Designed by Aangan architects, this charming farmhouse in Dumas, Surat, far away from the city’s chaos, is designed to bring in whiffs of fresh air from its ambient orchards. As its moniker ‘Nirant’ aptly suggests, this is a perfect place to discover serenity and peace.
In coastal Dumas, around twenty kilometres away from the heart of Surat city, there exists a quaint world. In this tranquil world is a farmhouse that was constructed way back in 1937. Surrounding the farmhouse is thick vegetation comprising of mango and chikoo trees, and beautiful orchards bearing other delicious fruits. The setting seems to present an Austenesque ethos customised for Indian sensibilities.
“What originally began as an effort to renovate the existing structure soon turned into a project to extend the space with an additional unit,” explains principal architect, Vishal Shah. As the client set about using the farmhouse as a weekend retreat, there was an organic need for more space, to be able to spend more time here and to also socialise. And thus began the design and construction of Nirant.
To retain the old-world charm and heritage value of the previous building, it was decided to leave it undisturbed, and instead extend it with a new unit. The old and the new are connected by a metal bridge, and this partially covered common area makes for an ideal setting for relaxed meals. This space at the ground level leads into the new unit, welcomed by an expansive living room, attached to a kitchenette and bath areas. The first floor above houses two bedrooms with the old unit topped with a bedroom of its own.
“The clients are a lawyer couple in their forties with children in their teens. They prefer to socialise a lot, and use Nirant for parties and gatherings during weekends, or to even just come and watch a cricket match or a movie on TV,” says Shah. To provide the perfect platform to entertain guests and relatives, the living room opens up to the outside backyard. Here, an open court paved with concentric circles of Kota stones works as the party hub. When cleared of furniture, this makes for a dance floor, too.
A gazebo here not only adds to the aesthetic charm, but also lends itself as a great spot to convene and have lazy laid-back conversations over a cuppa. “Due to Surat’s hot and humid weather, it was always important for us to design ample covered spaces. But we also wanted to take advantage of the natural breezes, and hence we went with a semi-covered gazebo,” explains Shah.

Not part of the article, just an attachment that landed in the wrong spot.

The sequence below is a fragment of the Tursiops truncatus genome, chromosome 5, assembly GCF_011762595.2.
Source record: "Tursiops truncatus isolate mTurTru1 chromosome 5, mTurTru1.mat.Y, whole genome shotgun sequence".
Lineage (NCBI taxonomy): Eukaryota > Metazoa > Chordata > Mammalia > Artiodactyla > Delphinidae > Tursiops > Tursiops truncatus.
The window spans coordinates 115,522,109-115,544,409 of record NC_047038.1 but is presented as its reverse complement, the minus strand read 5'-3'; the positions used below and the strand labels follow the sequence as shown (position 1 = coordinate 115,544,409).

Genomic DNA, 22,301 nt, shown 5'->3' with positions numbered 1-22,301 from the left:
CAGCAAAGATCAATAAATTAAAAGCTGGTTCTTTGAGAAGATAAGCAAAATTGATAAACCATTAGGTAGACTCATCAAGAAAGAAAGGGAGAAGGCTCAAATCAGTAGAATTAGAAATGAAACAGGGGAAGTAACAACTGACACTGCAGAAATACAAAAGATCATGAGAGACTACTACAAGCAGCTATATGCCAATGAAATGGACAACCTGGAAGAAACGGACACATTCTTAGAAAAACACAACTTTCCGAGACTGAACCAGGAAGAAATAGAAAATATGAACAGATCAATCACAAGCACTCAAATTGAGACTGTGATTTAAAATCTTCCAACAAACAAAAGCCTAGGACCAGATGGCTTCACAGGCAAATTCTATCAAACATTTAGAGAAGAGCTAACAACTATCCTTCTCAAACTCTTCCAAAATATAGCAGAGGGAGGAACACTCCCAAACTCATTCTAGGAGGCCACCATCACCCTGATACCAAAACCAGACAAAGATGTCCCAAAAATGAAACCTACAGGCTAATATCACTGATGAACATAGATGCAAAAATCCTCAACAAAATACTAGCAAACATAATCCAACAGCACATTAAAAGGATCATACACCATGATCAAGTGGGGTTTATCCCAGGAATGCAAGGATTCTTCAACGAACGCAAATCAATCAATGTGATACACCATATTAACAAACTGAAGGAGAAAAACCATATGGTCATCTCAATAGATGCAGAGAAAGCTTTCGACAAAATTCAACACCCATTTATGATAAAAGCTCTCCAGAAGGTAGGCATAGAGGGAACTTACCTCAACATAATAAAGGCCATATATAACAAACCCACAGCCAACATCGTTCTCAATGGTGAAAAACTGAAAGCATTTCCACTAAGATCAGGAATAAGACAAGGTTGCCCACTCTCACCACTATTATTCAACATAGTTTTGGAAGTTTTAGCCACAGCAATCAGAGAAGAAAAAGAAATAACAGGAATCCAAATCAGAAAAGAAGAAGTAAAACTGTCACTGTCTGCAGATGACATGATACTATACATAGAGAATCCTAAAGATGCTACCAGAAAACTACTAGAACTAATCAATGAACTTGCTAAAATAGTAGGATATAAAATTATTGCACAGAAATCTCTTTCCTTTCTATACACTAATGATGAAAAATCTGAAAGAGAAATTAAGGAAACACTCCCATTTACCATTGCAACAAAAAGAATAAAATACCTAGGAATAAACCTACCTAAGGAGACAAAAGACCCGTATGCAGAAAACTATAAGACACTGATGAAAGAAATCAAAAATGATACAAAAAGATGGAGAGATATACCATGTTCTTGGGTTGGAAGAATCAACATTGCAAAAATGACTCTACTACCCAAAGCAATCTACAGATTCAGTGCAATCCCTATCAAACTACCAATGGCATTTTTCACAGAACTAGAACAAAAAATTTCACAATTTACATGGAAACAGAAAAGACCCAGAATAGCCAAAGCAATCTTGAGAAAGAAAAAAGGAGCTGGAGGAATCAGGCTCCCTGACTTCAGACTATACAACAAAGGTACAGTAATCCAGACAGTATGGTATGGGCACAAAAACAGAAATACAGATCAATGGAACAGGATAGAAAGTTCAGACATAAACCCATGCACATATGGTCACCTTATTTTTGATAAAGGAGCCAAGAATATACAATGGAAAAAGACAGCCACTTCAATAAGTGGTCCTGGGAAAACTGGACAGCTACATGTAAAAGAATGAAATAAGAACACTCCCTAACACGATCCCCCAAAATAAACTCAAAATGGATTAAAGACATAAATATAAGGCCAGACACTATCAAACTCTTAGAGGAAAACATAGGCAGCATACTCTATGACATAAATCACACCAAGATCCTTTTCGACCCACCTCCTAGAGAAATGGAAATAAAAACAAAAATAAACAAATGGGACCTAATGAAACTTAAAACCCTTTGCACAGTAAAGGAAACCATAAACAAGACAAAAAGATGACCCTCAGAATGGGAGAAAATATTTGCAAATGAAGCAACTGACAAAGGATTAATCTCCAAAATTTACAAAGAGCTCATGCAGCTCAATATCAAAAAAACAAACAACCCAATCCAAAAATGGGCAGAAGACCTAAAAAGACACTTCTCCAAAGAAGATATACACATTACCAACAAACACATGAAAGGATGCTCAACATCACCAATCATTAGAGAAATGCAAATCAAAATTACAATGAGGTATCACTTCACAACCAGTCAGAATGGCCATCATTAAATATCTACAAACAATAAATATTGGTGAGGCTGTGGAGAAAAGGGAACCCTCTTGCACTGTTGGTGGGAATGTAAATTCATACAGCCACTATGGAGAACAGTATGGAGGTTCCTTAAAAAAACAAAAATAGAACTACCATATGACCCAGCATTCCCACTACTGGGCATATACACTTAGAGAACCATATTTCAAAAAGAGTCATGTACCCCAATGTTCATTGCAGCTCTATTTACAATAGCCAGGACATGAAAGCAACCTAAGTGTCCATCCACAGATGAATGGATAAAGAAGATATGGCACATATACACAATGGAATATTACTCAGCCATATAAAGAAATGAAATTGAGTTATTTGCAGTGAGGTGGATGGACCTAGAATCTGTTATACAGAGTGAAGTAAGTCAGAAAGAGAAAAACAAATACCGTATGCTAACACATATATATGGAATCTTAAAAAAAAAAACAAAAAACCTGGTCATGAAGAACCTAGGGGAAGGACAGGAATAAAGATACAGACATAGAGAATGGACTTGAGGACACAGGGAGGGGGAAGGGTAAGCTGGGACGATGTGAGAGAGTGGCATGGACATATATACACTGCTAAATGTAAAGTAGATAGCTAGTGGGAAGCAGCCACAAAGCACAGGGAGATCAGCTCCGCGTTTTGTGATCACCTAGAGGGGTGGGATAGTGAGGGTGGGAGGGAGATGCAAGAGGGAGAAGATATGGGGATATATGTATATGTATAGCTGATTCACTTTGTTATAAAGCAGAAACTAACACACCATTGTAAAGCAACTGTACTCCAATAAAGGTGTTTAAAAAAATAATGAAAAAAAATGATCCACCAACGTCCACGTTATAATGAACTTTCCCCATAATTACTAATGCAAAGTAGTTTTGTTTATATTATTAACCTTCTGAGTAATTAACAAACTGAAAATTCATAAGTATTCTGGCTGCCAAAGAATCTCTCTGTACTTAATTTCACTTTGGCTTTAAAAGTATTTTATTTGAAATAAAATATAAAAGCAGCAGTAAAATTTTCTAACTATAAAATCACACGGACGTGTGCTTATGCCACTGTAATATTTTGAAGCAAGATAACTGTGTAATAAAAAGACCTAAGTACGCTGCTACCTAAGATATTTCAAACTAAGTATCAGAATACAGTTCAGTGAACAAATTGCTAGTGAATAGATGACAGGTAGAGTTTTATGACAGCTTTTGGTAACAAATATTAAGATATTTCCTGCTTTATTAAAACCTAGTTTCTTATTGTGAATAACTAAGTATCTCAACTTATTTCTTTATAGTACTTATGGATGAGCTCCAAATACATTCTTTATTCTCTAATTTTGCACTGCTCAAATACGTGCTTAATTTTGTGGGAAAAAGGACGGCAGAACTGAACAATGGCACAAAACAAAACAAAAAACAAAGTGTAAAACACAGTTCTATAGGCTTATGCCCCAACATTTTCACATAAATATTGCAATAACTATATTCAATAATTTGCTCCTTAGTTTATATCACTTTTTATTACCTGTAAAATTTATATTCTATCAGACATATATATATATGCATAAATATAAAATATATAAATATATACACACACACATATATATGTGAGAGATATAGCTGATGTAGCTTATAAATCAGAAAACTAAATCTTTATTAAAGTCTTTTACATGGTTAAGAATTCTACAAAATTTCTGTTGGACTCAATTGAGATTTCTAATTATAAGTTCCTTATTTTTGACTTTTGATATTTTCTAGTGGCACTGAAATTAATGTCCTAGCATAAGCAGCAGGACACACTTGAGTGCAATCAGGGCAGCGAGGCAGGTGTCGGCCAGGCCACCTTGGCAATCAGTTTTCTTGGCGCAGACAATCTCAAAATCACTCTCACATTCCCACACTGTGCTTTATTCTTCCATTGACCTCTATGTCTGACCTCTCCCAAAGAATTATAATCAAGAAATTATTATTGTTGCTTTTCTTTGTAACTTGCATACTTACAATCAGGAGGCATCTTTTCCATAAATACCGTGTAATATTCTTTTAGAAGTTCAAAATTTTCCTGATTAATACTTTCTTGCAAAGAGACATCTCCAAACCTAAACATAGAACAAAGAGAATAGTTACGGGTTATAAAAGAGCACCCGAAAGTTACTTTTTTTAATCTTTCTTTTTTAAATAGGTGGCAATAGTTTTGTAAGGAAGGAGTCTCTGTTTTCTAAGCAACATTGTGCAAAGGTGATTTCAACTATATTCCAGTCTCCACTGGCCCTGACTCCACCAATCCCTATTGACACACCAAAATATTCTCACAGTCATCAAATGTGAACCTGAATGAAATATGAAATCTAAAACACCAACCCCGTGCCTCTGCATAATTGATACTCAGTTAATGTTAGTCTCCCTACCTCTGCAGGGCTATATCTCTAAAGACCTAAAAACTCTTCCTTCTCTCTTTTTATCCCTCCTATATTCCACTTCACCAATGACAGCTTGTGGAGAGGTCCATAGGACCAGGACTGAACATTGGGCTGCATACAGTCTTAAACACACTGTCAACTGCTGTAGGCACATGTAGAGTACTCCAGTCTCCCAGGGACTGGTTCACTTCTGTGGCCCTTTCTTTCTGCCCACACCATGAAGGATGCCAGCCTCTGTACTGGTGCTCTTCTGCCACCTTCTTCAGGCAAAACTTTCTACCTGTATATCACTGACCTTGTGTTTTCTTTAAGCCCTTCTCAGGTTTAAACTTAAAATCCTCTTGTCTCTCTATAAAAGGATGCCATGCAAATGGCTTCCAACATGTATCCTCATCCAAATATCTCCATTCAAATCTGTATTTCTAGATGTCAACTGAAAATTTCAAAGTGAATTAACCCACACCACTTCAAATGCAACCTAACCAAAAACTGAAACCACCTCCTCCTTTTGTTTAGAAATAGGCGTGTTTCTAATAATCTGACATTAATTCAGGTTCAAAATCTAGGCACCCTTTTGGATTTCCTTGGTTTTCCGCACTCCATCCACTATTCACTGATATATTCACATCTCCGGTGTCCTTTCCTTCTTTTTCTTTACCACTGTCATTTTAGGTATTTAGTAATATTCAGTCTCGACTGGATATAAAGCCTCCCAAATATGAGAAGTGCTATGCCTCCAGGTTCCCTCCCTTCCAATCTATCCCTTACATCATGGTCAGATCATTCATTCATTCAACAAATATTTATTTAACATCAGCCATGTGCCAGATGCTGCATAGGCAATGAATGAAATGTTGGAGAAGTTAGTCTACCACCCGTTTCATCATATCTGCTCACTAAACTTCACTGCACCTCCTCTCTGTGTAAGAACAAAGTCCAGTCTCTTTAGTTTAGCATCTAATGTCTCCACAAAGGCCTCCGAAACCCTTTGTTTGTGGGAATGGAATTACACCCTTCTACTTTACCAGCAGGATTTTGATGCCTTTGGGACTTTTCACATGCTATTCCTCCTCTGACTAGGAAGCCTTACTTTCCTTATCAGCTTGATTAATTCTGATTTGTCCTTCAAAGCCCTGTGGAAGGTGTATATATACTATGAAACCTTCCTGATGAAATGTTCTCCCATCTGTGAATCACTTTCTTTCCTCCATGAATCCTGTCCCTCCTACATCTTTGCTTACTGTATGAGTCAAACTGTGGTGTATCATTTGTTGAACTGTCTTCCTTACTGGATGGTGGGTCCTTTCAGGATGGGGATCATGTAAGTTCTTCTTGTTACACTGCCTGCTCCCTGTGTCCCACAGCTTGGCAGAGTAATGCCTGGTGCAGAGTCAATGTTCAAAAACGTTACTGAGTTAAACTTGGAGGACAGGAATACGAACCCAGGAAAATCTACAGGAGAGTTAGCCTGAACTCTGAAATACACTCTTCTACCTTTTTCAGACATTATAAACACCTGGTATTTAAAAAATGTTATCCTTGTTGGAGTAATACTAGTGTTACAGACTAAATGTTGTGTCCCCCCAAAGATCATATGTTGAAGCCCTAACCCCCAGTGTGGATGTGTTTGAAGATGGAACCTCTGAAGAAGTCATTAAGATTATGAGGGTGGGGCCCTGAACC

One of the challenges in designing this project was to carve out separate identities for the old and the new structures, and to still make them appear as one cohesive unit. Various elements in the new block have been inspired by the ‘heritage’ theme of the older counterpart.
The wooden decking on the bridge and the engineered wood cladding on the exteriors along with a sloping roof without any concrete slab is a brilliant example of deliberately imparting an ancient appearance to the new part. “This gives a rustic look and also makes sure that the farmhouse does not stand out like a sore thumb amidst the landscape. We wanted to keep it easy on the eyes,” says Shah.
Louvered doors at the entrance of the living room are another facet inspired by the old-school coloured glass windows with wooden frames. These doors along with large glass pane windows have their functional value as well, along with maximum vision to the outdoors and a way for breezes to seamlessly flow inside.
The interiors have a chic design, and the furnishings are in a vibrant mix of finishes, colours and styles from various eras. Colourful, elaborate floor rugs with intricate weaving patterns rest on top of terrazzo tiles lined in concentric squares with characteristic grey lines.
There is a minimalistic approach to the interiors because the focus is to have a huge space that is set for leisure, and not for everyday use. The idea is to leave a lot of open and flexible space for people to even spread out a mat and relax on the floor. However, this minimalism is balanced by murals, colourful accessories and fabrics that see a dominance of floral patterns.
Describing his favourite aspect of the farmhouse, principal architect Vishal Shah says, “The best thing about this place is the effortless connection between the indoors and the outdoors. The lush green lawn, paved party space, gazebo and dining area all come together to provide a feeling of freedom.”
In the process, it lends a sense of abandon stripping out pretences and making you feel one with the surrounding nature.
Text By Ramya Srinivasan
Photographs Courtesy Tarak Shah